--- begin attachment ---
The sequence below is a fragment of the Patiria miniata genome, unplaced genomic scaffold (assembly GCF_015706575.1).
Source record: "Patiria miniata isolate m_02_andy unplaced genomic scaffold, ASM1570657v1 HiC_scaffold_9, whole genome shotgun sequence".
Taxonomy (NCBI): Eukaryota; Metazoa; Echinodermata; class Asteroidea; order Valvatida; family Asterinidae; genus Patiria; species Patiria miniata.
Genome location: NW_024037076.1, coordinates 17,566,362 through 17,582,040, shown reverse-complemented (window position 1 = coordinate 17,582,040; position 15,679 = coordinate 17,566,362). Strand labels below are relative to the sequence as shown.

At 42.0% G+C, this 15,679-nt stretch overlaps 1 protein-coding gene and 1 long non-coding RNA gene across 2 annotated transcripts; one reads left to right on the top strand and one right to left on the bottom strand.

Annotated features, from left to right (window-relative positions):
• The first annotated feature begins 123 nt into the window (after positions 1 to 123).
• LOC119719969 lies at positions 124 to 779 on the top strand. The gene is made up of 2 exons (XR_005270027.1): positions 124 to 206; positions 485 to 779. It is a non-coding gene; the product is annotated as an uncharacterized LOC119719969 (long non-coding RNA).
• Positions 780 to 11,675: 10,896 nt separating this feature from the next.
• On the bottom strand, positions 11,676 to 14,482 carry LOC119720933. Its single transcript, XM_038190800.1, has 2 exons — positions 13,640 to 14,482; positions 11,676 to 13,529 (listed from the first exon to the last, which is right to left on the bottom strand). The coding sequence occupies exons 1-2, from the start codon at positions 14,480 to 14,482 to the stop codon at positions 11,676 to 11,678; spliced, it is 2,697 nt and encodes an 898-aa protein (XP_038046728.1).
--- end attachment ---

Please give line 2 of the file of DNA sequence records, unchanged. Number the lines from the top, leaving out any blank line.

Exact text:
Source record: "Patiria miniata isolate m_02_andy unplaced genomic scaffold, ASM1570657v1 HiC_scaffold_9, whole genome shotgun sequence".